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149 Examining suicide in an Urban area: considerations for prevention
  1. Sara Kohlbeck,
  2. Andrew Schramm,
  3. Jacey Kant
  1. Medical College of Wisconsin, Milwaukee, USA


Statement of Purpose Suicide is a major public health problem. A recent statewide report cites a 40% increase in Wisconsin suicides from 2000 to 2017. However, rates were greater in rural counties, leaving in question the presence and significance of an increase in more densely populated counties such as Milwaukee County, Wisconsin. We thus sought to describe suicide rates in Milwaukee County, the largest and most diverse county in the state, and to determine whether rates have changed significantly over time.

Methods/Approach Data were obtained from the Milwaukee County Medical Examiner’s Office (MCMEO) on all suicides from 2002 to 2020. The Wisconsin Interactive Statistics on Health system was used to determine county population levels. Joinpoint regression analyses were conducted to examine changes in suicide counts over time.

Results 2,046 suicides occurred from 2002 to 2020. Approximately 77% (n=1,752) suicide decedents were white, non-Hispanic, and 1,565 (76.5%) of decedents were male. Results indicate an increase in the proportion of suicides among Hispanic decedents (almost half of which were women) over time, and an increase in the proportion of suicides among Black decedents was noted in later years. Joinpoint regression analyses indicated a statistically significant increase in suicide rates over time.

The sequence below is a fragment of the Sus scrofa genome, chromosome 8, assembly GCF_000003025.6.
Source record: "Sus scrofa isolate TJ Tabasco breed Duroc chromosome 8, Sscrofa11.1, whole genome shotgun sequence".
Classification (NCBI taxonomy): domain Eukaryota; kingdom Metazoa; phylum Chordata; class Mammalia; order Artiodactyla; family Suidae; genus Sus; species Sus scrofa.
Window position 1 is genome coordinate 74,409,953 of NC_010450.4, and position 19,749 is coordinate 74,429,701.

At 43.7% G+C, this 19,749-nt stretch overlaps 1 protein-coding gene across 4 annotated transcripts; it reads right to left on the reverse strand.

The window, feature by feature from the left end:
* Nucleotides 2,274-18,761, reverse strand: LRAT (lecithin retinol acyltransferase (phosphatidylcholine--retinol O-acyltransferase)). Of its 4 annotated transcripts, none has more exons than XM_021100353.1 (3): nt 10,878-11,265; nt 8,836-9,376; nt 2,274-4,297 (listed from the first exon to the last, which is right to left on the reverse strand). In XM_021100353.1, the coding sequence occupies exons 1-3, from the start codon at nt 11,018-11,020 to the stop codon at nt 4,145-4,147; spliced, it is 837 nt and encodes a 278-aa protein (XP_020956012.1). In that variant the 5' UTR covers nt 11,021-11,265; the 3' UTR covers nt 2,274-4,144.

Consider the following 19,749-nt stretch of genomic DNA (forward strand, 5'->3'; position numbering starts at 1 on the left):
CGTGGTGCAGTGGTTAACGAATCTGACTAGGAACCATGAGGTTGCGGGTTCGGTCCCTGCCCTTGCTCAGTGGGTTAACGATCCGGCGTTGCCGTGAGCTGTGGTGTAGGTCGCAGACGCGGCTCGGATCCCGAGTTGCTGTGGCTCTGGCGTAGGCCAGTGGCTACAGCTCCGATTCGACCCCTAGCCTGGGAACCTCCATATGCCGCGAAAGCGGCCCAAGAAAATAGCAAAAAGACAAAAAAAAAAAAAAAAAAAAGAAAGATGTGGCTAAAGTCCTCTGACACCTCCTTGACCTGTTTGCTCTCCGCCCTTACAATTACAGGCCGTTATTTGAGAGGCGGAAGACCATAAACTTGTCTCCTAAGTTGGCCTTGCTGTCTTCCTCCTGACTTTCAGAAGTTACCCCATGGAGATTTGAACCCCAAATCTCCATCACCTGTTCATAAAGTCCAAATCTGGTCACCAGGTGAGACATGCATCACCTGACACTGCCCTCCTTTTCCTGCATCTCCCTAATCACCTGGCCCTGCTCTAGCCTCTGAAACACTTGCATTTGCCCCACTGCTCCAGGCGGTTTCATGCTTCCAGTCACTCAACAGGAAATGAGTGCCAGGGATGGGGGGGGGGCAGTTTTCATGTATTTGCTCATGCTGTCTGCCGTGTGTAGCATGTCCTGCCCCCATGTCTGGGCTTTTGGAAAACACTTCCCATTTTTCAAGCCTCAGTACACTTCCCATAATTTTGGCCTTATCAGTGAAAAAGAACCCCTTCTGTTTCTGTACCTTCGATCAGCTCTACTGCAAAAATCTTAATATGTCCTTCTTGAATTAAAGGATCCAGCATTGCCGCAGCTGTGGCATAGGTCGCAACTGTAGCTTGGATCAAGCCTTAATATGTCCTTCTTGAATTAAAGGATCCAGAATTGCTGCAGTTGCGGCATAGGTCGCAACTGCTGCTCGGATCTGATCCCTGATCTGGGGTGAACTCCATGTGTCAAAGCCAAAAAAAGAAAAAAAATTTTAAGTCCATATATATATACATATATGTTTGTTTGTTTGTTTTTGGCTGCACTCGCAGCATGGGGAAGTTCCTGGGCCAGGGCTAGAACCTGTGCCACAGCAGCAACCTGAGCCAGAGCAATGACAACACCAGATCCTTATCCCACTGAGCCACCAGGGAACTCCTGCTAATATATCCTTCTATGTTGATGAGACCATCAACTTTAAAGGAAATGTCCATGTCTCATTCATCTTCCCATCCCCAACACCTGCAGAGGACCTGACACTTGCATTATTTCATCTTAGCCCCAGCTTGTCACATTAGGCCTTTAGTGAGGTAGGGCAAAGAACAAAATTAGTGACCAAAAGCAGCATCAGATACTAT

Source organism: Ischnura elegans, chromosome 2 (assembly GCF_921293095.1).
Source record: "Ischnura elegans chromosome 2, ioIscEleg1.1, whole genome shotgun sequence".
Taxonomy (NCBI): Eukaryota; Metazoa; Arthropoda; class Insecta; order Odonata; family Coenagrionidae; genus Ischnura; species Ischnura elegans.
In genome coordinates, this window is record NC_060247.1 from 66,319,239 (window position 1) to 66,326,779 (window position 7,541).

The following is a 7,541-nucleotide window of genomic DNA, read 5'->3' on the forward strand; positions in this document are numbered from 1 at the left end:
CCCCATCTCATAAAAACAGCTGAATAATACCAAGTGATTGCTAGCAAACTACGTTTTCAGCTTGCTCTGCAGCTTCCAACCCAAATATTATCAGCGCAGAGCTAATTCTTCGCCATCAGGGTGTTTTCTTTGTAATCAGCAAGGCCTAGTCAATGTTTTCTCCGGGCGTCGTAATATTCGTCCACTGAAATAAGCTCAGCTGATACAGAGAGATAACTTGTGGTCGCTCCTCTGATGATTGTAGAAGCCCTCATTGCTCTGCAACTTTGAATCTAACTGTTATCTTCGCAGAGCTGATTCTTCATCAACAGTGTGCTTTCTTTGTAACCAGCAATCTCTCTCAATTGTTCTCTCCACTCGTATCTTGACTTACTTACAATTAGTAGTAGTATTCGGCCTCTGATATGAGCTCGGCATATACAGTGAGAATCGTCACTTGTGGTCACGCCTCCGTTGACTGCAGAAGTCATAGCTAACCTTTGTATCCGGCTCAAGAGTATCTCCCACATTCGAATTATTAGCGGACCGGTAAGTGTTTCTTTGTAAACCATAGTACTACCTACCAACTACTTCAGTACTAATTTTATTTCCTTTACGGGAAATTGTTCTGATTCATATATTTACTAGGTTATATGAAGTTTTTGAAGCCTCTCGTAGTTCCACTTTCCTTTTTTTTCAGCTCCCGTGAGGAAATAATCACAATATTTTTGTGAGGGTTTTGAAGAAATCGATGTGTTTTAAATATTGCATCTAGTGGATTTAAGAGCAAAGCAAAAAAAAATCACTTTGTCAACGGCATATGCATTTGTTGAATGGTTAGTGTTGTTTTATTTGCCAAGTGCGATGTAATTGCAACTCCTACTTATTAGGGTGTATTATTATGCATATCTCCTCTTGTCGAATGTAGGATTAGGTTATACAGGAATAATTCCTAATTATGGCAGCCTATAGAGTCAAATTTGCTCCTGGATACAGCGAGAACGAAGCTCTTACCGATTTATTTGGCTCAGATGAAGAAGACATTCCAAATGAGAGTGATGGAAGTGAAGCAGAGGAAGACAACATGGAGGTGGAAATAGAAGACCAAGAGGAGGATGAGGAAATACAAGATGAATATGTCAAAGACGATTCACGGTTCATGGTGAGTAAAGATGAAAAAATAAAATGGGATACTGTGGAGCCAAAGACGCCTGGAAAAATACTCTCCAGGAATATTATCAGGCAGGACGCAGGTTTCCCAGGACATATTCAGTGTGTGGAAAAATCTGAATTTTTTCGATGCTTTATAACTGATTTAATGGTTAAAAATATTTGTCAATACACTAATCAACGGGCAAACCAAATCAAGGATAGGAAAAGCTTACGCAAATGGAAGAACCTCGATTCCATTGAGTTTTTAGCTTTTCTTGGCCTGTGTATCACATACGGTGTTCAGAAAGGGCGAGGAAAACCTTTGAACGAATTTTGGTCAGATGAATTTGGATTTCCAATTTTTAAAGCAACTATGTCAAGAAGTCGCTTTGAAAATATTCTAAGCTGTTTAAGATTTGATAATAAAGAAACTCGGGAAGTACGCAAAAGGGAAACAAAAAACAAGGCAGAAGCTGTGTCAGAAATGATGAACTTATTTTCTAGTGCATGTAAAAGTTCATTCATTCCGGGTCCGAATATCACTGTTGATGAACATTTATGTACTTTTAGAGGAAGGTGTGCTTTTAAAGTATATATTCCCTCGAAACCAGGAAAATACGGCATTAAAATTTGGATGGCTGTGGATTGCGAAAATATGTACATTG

Conclusion Suicide rates increased significantly in Milwaukee County over the last 18 years. Expanded interventions and research are sorely needed to reverse this concerning trend.

Significance Suicide is a complex health issue that impacts large cities just as it impacts more rural settings. However, the context in large cities differs from that in smaller communities, and therefore it is important to consider suicide in densely populated counties as a unique phenomenon that requires contextually relevant prevention strategies. This study provides critical information that can be used to save lives from suicide in large, diverse communities.

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